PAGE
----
Against Spanish nationalism *and* the Catalan independence movement!

October 8, 2017 at 8:04 pm (Andrew Coates, democracy, internationalism, national liberation, nationalism, protest, spain)

Andrew Coates (at Tendance Coatesy) writes:

https://ep02.epimg.net/politica/imagenes/2017/09/08/actualidad/1504872254_629045_1507455934_noticia_fotograma.jpg
The left should not pit one national flag against another.

Against Catalan Nationalism.

The “nation” should have the “right” to self-determination. But who is that “nation” and who has the authority and the “right” to speak for the “nation” and express its will? How can we find out what the “nation” actually wants?”

Rosa Luxemburg. The National Question.

The Catalan referendum has burst on the European scene without, apparent, warning. That this is not in fact true can be seen in an informative article in the Socialist Workers Party journal, International Socialism, which concludes by putting the issue of Catalonia centre stage ( Héctor Sierra Podemos, Catalonia and the workers’ movement in the Spanish state  Issue: 155) That it has been at the heart of Catalan politics for some time is well known; that there is a long history failed negotiation over recognition of the Catalan nation, and, perhaps, more pressing, calls for greater financial and political powers for the Generalitat, failing to recognise the laws that they passed, has become common knowledge in the last week. That the Rajoy government was prepared to act, brutally, on its threats against voting on independence, has stirred deep emotions, far beyond the Iberian Peninsula.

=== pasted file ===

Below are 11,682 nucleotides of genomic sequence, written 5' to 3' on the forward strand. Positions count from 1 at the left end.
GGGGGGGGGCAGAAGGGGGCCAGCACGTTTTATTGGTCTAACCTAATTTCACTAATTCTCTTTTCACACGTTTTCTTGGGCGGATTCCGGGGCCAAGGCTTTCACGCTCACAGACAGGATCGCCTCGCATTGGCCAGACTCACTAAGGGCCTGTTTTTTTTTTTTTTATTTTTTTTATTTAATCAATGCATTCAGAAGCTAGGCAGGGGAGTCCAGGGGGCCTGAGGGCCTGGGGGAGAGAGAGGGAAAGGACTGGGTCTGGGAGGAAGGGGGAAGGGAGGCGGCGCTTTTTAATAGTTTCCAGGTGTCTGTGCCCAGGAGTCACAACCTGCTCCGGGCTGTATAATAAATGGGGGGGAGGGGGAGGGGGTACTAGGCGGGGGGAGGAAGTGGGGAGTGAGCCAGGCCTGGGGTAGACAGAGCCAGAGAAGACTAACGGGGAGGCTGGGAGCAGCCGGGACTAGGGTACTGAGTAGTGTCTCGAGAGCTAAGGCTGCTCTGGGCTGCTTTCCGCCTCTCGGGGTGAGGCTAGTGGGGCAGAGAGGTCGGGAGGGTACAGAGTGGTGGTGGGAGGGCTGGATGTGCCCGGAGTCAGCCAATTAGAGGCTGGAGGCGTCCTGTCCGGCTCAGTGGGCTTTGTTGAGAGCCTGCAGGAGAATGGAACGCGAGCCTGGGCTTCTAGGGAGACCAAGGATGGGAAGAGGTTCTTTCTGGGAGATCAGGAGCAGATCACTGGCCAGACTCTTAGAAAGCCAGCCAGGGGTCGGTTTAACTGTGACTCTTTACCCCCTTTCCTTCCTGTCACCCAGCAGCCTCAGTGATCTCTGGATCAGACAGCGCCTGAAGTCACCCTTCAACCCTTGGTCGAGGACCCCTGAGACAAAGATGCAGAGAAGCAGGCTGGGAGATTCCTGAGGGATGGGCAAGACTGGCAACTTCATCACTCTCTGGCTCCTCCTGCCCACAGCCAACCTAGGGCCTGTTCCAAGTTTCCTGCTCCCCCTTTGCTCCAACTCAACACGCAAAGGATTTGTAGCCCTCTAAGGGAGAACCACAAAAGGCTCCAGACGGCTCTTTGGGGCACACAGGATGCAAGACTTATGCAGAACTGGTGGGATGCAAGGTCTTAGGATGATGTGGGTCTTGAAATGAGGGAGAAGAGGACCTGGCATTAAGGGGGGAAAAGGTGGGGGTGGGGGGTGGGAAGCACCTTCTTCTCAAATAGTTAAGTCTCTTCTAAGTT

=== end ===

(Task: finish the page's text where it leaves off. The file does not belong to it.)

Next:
But perhaps a sign of the lack of urgency the issue recently evoked in Spain itself can be seen in the exchange between a leading figure in Podemos, Iñigo Errejón and member of the country’s right-wing government, José María Lassalle on the latter’s Contra el populismo (2017) in El País (9.9.17 and 16.9.17) at the beginning of September.

In this erudite discussion, the Minister of State cites Laclau, Gramsci and Stuart Hall in support of his view that the affective and political “people” has not been broken, and that the “institucionalidad democrática” remains open to the “admirado Errejón”. In Lassalle’s recognition of democratic dysfunctions, alongside a eulogy of European social peace, there is no mention of Catalonia, or of any method of dealing with those his boss considers less “admirable”.

National Popular.

It takes, nevertheless, little imagination to see how many of the ideas circulating in Podemos, of the People, of the National Popular, taken from Laclau, and used, as Lassalle suggests, as a kind of political “cartography”, would become important during the Catalan crisis. Within Podemos the current, Anticapitalistas, “Podemos en Movimiento” (13% at the February 2017 Congress), have long criticised the “populism” of its leadership, which seeks to ‘federate the people” of Spain against the ruling political ‘Casta”. A central charge it that they, both the Errejón tendency (Recuperar la Illusion, bring back the Hope), 34%) and the leader Pablo Iglesias’ grouping, (Podemos para Todas, 51%), have failed to recognise that there are effectively many “peoples” in Spain. (1)